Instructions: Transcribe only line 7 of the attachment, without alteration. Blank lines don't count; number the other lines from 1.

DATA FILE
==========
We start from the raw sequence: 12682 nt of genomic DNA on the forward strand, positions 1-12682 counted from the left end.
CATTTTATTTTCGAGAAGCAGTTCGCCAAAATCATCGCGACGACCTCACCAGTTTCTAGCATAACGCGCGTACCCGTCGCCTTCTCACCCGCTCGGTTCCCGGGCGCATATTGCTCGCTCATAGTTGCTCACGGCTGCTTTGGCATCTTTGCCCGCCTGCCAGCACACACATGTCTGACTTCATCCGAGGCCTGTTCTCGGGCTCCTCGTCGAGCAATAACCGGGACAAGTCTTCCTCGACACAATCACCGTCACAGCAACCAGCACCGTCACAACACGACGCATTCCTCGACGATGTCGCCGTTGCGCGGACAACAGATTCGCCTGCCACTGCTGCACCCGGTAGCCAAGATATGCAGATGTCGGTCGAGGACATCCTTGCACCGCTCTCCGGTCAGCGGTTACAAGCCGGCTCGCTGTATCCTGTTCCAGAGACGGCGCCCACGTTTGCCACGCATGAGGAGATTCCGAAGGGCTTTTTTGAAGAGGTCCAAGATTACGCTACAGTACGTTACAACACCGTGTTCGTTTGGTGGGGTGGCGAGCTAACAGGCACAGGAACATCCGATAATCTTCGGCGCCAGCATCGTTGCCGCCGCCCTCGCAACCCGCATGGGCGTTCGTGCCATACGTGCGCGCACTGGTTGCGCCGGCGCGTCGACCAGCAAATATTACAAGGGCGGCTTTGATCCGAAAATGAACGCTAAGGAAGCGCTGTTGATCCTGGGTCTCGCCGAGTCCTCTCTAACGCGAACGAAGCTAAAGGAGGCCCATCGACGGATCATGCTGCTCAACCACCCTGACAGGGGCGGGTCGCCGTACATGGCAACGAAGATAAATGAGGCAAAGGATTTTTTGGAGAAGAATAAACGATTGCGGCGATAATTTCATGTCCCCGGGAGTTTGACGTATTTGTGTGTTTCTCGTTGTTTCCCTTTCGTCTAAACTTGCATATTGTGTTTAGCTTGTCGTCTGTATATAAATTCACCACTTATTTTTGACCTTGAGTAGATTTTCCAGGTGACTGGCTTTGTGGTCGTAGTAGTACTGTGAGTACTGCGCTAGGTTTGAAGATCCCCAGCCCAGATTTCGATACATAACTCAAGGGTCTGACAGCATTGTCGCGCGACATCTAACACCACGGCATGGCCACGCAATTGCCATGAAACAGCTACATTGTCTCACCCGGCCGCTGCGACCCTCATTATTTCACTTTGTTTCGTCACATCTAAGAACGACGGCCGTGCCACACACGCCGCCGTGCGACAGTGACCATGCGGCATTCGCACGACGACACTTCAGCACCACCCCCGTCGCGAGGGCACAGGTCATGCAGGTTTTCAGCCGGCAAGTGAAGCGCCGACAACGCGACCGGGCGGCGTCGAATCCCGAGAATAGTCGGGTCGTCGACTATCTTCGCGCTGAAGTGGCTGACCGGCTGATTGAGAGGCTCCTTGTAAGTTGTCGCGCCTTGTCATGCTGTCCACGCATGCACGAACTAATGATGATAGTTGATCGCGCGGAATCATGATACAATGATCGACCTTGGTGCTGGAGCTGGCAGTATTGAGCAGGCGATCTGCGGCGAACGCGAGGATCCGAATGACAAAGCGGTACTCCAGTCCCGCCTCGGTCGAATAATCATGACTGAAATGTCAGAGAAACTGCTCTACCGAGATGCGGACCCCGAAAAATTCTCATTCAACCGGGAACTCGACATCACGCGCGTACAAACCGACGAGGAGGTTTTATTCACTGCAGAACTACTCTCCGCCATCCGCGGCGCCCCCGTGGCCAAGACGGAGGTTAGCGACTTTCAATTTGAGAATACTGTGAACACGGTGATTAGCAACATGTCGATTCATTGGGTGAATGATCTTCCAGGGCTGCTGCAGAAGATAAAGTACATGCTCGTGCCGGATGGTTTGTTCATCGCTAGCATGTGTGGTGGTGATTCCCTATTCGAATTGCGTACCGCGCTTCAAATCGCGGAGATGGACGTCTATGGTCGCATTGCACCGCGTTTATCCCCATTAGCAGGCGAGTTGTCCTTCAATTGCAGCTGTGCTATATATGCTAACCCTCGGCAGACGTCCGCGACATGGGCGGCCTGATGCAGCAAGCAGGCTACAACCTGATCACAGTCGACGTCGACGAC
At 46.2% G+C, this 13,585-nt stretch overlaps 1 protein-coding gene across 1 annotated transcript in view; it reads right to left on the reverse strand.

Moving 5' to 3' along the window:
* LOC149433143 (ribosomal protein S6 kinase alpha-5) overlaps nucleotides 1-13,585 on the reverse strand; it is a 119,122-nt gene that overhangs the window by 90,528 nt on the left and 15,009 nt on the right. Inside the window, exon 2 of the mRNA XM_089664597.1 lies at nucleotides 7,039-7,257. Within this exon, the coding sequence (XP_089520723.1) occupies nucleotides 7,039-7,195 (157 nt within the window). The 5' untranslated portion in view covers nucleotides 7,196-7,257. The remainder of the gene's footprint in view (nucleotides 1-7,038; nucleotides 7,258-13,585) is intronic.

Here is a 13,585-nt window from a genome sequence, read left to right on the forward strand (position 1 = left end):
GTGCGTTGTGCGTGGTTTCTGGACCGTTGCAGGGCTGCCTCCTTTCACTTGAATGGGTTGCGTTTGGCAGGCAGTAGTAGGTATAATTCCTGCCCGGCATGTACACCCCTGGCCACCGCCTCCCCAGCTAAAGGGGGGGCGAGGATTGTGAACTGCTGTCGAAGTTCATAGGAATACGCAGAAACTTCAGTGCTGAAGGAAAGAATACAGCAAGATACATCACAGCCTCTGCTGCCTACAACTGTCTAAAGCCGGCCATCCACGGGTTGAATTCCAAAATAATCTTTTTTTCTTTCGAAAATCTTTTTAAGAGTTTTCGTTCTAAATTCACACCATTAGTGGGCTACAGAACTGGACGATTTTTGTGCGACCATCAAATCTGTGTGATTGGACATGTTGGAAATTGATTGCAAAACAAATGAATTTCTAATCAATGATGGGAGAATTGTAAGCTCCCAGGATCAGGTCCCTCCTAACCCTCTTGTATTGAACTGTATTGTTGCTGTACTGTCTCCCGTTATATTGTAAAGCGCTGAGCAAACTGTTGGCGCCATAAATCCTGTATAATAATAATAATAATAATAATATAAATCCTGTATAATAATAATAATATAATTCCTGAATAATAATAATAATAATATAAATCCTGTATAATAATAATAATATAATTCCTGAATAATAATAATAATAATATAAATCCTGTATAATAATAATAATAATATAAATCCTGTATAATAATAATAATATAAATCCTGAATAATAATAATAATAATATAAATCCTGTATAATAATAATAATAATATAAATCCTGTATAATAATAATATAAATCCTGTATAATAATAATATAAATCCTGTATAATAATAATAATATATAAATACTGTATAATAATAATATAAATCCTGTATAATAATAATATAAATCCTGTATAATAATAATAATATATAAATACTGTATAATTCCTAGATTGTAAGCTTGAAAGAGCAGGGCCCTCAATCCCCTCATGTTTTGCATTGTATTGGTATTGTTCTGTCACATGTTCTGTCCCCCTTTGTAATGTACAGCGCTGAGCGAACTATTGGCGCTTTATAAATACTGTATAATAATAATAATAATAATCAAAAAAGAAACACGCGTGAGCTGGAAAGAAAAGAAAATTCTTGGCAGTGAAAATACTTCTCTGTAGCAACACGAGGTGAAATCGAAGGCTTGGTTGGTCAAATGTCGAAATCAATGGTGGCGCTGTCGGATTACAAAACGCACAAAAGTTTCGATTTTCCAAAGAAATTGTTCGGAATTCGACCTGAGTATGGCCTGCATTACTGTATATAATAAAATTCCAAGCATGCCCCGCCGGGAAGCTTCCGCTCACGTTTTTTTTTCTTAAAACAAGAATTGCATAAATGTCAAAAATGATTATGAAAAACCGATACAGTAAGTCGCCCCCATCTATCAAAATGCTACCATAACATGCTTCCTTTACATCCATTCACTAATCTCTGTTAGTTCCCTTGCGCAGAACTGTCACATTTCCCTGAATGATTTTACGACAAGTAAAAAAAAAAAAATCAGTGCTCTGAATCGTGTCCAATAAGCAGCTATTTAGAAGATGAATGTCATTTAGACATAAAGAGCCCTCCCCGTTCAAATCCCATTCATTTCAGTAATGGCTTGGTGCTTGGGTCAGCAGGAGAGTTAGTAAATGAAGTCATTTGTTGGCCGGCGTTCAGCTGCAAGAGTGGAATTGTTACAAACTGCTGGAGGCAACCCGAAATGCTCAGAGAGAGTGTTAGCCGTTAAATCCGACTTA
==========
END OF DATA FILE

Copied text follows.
GTGCGTTGTGCGTGGTTTCTGGACCGTTGCAGGGCTGCCTCCTTTCACTTGAATGGGTTGCGTTTGGCAGGCAGTAGTAGGTATAATTCCTGCCCGGCATGTACACCCCTGGCCACCGCCTCCCCAGCTAAAGGGGGGGCGAGGATTGTGAACTGCTGTCGAAGTTCATAGGAATACGCAGAAACTTCAGTGCTGAAGGAAAGAATACAGCAAGATACATCACAGCCTCTGCTGCCTACAACTGTCTAAAGCCGGCCATCCACGGGTTGAATTCCAAAATAATCTTTTTTTCTTTCGAAAATCTTTTTAAGAGTTTTCGTTCTAAATTCACACCATTAGTGGGCTACAGAACTGGACGATTTTTGTGCGACCATCAAATCTGTGTGATTGGACATGTTGGAAATTGATTGCAAAACAAATGAATTTCTAATCAATGATGGGAGAATTGTAAGCTCCCAGGATCAGGTCCCTCCTAACCCTCTTGTATTGAACTGTATTGTTGCTGTACTGTCTCCCGTTATATTGTAAAGCGCTGAGCAAACTGTTGGCGCCATAAATCCTGTATAATAATAATAATAATAATAATATAAATCCTGTATAATAATAATAATATAATTCCTGAATAATAATAATAATAATATAAATCCTGTATAATAATAATAATATAATTCCTGAATAATAATAATAATAATATAAATCCTGTATAATAATAATAATAATATAAATCCTGTATAATAATAATAATATAAATCCTGAATAATAATAATAATAATATAAATCCTGTATAATAATAATAATAATATAAATCCTGTATAATAATAATATAAATCCTGTATAATAATAATATAAATCCTGTATAATAATAATAATATATAAATACTGTATAATAATAATATAAATCCTGTATAATAATAATATAAATCCTGTATAATAATAATAATATATAAATACTGTATAATTCCTAGATTGTAAGCTTGAAAGAGCAGGGCCCTCAATCCCCTCATGTTTTGCATTGTATTGGTATTGTTCTGTCACATGTTCTGTCCCCCTTTGTAATGTACAGCGCTGAGCGAACTATTGGCGCTTTATAAATACTGTATAATAATAATAATAATAATCAAAAAAGAAACACGCGTGAGCTGGAAAGAAAAGAAAATTCTTGGCAGTGAAAATACTTCTCTGTAGCAACACGAGGTGAAATCGAAGGCTTGGTTGGTCAAATGTCGAAATCAATGGTGGCGCTGTCGGATTACAAAACGCACAAAAGTTTCGATTTTCCAAAGAAATTGTTCGGAATTCGACCTGAGTATGGCCTGCATTACTGTATATAATAAAATTCCAAGCATGCCCCGCCGGGAAGCTTCCGCTCACGTTTTTTTTTCTTAAAACAAGAATTGCATAAATGTCAAAAATGATTATGAAAAACCGATACAGTAAGTCGCCCCCATCTATCAAAATGCTACCATAACATGCTTCCTTTACATCCATTCACTAATCTCTGTTAGTTCCCTTGCGCAGAACTGTCACATTTCCCTGAATGATTTTACGACAAGTAAAAAAAAAAAAATCAGTGCTCTGAATCGTGTCCAATAAGCAGCTATTTAGAAGATGAATGTCATTTAGACATAAAGAGCCCTCCCCGTTCAAATCCCATTCATTTCAGTAATGGCTTGGTGCTTGGGTCAGCAGGAGAGTTAGTAAATGAAGTCATTTGTTGGCCGGCGTTCAGCTGCAAGAGTGGAATTGTTACAAACTGCTGGAGGCAACCCGAAATGCTCAGAGAGAGTGTTAGCCGTTAAATCCGACTTA